The Los Angeles Times leads with an economic wrap-up emphasizing the Federal Reserve's decision not to cut interest rates while also saying that the economy is worse off than it had thought. USA Today leads with a summary of continuing troubles in the airline industry: United and American Airlines both announced that they will shrink the number of available flights by 9 percent. American also announced that it's cutting 7,000 jobs. "You'll see a lot more announcements" like this, said American's CEO. "The entire industry has too much capacity." The Washington Post leads with news that Amtrak abruptly took its high-speed Acela trains out of service Tuesday after finding cracks in the trains' wheel-units. An Amtrak exec said that "with good karma" the trains could be running again by Monday. As the Post notes, the service interruption comes just as Acela was gaining in popularity and beginning to make some cash for the money-losing company. The New York Times leads with President Bush's economic summit in Waco, Texas, at which, the Times says, "he offered no new programs or ideas" and had "no dissent and no debate."
The NYT concludes that the Fed's move appears to be an attempt to cut a middle ground between dealing with the anemic economy while also trying not to panic folks by further cutting interest rates, which are already at a 40-year low. The Times points out that until recently many had thought the Fed was planning on raising interest rates.
The papers all savage the economic forum. The Wall Street Journal, which tops its world-wide newsbox with the event, calls it "heavily stage-managed" and designed to "spare Bush any kind of discussion of difficult issues." That's kind compared to the WP's news coverage, which notes that the "made-for-television" event was "so meticulously packaged" that administration officials "even had talking points about their talking points." ("We're really pushing that this isn't a PR deal," explained one official.) Given how vapid the event was, why does the NYT give it three news articles, including the lead? The Post, LAT, and USAT all front photos of the event and stuff the actual coverage.
The NYT goes above the fold with news of Eastern Europe's continuing huge floods, which have now inundated the historic centers of several cities, especially Prague. Overall, the floods have killed about 90 people.
The LAT and NYT both front word that Iran's president said the U.S. has misused the Sept. 11 attacks to "create an atmosphere of violence and war." He also warned the U.S. against attacking Iraq. The Iranian president made the comments during a visit to Afghanistan, the first by an Iranian head of state in 40 years.
The NYT and USAT front word that in newly released videotaped testimony Boston's Cardinal Bernard Law acknowledged that he let priests who had been accused of, and even admitted to, abuse continue working without informing parishioners about the problems. "I did not, as a matter of policy, in 1984, '85, '86, '87, '88, '89, '90, '91, '92, '93, '94, '95, '96, '97, '98, '99, 2000, 2001, go to parishes on the occasion of dealing with a priest against whom an allegation of sexual abuse of a child had been made," Cardinal Law testified in the June deposition. "I see now that that should have been done."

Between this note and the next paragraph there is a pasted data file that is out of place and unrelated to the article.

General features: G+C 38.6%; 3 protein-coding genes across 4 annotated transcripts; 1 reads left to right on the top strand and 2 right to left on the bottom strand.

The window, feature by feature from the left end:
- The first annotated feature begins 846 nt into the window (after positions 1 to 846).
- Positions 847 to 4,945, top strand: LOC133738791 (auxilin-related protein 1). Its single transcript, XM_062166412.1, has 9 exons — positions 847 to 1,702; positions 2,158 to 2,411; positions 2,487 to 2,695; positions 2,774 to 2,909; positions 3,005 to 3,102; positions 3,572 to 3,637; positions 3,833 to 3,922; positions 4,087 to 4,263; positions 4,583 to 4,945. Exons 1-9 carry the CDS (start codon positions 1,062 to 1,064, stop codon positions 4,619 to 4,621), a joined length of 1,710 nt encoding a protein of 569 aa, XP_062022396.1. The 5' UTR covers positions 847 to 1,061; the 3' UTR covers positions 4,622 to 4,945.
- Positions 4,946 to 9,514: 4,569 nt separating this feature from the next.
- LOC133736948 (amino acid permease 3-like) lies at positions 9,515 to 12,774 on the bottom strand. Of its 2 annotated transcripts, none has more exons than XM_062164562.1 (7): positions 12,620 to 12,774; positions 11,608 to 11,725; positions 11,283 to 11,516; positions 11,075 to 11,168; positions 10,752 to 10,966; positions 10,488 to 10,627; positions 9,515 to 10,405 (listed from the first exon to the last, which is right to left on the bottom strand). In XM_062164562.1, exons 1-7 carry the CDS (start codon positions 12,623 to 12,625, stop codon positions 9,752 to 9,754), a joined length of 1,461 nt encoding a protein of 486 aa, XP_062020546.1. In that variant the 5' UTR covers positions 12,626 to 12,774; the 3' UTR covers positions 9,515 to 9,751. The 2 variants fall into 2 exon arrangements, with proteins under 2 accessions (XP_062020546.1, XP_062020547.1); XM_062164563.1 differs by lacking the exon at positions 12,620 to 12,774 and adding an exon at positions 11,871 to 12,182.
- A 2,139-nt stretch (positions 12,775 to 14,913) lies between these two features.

The WP goes above the fold with a check-in on the "secret" negotiations that Palestinian militant groups have been having to try to agree on what the Post terms "ground rules for their uprising against Israel." The paper says the fact that there need to be negotiations at all is a sign that Yasser Arafat has lost standing and can no longer unilaterally make a deal with Israel. As the Post says, and other papers have reported, the talks were initially meant to pressure groups to stop attacking civilians in Israel proper; they've since given up on that goal.
The article's 18th paragraph, meanwhile, has an interesting tidbit. It's been widely reported (in the Post, for example) that last month, just before Israel dropped a bomb and killed a top Hamas militant as well as 14 civilians, Palestinian militant groups, including Hamas, had been about to announce a unilateral cease-fire. Well, here's how a Hamas spokesman, quoted in today's WP, explained his group's version of the now-dead deal: "We said if Israel will withdraw, if the Palestinians in jail are released, if the refugees can return home, if the Palestinians can have a chance to build their state, then we will have a cease-fire."
An intriguing, but not fully explicated, piece inside the WSJ says that the Pentagon recently called in a bunch of PR experts to tell them about the dangers of various rogue-type states, beyond just Iraq. Among the states mentioned, said some of the attendees: Syria, Libya, and Sudan. The Pentagon then asked the folks to think about how best to spread the message to the public.
Let's get this straight: Leaking is bad, but publishing them is A-OK ... An NYT editorial on possible anthrax suspect Steven Hatfill urges everybody to be careful about assuming he's guilty. In particular, the paper appears to caution the feds against leaks: "The FBI must be careful to protect Hatfill's rights as it looks into his background." So, who might the agency be leaking to? The NYT. Specifically, Times columnist Nicholas Kristof, who, for instance, noted yesterday that Hatfill has "failed three successive polygraph examinations and canceled plans for another two weeks ago." Kristof didn't happen to mention who told him that.